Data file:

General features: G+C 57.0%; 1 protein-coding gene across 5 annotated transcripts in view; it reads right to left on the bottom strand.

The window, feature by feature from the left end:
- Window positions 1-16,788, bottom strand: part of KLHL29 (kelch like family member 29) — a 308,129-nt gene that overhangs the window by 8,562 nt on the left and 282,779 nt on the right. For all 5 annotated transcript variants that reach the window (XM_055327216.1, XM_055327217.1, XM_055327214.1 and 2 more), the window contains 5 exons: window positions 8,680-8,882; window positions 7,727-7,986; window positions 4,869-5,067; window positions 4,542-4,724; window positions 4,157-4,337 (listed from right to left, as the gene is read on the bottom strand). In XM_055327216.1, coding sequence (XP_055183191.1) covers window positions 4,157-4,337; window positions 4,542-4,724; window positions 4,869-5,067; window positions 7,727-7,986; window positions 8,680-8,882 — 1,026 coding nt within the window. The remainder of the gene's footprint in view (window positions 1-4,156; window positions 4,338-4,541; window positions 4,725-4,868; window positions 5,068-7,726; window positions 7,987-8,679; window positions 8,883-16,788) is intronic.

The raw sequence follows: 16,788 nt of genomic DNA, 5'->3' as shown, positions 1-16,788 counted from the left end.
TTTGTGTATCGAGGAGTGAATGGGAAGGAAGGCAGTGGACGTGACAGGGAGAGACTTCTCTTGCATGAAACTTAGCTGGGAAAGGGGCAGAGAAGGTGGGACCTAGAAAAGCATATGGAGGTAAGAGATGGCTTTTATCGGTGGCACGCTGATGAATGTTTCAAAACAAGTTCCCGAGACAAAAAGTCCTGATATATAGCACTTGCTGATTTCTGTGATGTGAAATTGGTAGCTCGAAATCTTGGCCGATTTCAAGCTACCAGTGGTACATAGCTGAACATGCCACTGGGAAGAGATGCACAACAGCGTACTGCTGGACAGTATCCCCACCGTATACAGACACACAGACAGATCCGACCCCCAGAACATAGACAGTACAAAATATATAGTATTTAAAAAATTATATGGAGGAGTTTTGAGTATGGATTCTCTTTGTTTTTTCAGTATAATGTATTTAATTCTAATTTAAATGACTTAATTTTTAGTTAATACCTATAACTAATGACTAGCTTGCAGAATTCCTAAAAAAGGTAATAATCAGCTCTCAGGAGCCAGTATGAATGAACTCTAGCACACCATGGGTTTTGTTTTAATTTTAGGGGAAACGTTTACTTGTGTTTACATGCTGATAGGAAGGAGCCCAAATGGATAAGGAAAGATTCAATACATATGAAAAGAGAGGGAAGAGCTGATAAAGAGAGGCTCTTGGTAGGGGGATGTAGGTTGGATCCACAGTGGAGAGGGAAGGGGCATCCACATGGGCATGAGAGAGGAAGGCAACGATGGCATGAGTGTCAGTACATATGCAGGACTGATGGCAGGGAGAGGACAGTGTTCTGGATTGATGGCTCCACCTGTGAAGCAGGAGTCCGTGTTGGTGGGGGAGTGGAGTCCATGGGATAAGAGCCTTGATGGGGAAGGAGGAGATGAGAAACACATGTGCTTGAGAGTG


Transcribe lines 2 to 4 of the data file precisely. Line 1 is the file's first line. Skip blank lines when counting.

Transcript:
The window, feature by feature from the left end:
- Window positions 1-16,788, bottom strand: part of KLHL29 (kelch like family member 29) — a 308,129-nt gene that overhangs the window by 8,562 nt on the left and 282,779 nt on the right. For all 5 annotated transcript variants that reach the window (XM_055327216.1, XM_055327217.1, XM_055327214.1 and 2 more), the window contains 5 exons: window positions 8,680-8,882; window positions 7,727-7,986; window positions 4,869-5,067; window positions 4,542-4,724; window positions 4,157-4,337 (listed from right to left, as the gene is read on the bottom strand). In XM_055327216.1, coding sequence (XP_055183191.1) covers window positions 4,157-4,337; window positions 4,542-4,724; window positions 4,869-5,067; window positions 7,727-7,986; window positions 8,680-8,882 — 1,026 coding nt within the window. The remainder of the gene's footprint in view (window positions 1-4,156; window positions 4,338-4,541; window positions 4,725-4,868; window positions 5,068-7,726; window positions 7,987-8,679; window positions 8,883-16,788) is intronic.

The raw sequence follows: 16,788 nt of genomic DNA, 5'->3' as shown, positions 1-16,788 counted from the left end.